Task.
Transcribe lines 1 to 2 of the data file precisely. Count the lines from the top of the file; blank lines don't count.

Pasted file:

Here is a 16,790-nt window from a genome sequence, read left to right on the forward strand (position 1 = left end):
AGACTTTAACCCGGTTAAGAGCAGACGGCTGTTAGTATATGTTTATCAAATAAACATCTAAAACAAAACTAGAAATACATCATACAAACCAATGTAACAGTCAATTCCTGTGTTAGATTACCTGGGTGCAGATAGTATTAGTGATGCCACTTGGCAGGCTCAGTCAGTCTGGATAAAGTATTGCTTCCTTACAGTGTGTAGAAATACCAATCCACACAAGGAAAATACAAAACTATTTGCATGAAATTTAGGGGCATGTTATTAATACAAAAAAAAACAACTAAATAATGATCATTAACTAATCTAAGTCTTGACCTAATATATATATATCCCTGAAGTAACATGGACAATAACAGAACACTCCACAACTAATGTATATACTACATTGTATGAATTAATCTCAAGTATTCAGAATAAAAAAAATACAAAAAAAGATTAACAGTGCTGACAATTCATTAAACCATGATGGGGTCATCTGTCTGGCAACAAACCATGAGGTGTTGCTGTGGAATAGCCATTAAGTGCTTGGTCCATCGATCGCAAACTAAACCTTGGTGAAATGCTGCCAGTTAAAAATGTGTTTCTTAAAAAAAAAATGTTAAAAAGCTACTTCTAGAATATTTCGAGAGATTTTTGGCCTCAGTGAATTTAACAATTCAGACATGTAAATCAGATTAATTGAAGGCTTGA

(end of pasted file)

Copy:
Here is a 16,790-nt window from a genome sequence, read left to right on the forward strand (position 1 = left end):
AGACTTTAACCCGGTTAAGAGCAGACGGCTGTTAGTATATGTTTATCAAATAAACATCTAAAACAAAACTAGAAATACATCATACAAACCAATGTAACAGTCAATTCCTGTGTTAGATTACCTGGGTGCAGATAGTATTAGTGATGCCACTTGGCAGGCTCAGTCAGTCTGGATAAAGTATTGCTTCCTTACAGTGTGTAGAAATACCAATCCACACAAGGAAAATACAAAACTATTTGCATGAAATTTAGGGGCATGTTATTAATACAAAAAAAAACAACTAAATAATGATCATTAACTAATCTAAGTCTTGACCTAATATATATATATCCCTGAAGTAACATGGACAATAACAGAACACTCCACAACTAATGTATATACTACATTGTATGAATTAATCTCAAGTATTCAGAATAAAAAAAATACAAAAAAAGATTAACAGTGCTGACAATTCATTAAACCATGATGGGGTCATCTGTCTGGCAACAAACCATGAGGTGTTGCTGTGGAATAGCCATTAAGTGCTTGGTCCATCGATCGCAAACTAAACCTTGGTGAAATGCTGCCAGTTAAAAATGTGTTTCTTAAAAAAAAAATGTTAAAAAGCTACTTCTAGAATATTTCGAGAGATTTTTGGCCTCAGTGAATTTAACAATTCAGACATGTAAATCAGATTAATTGAAGGCTTGA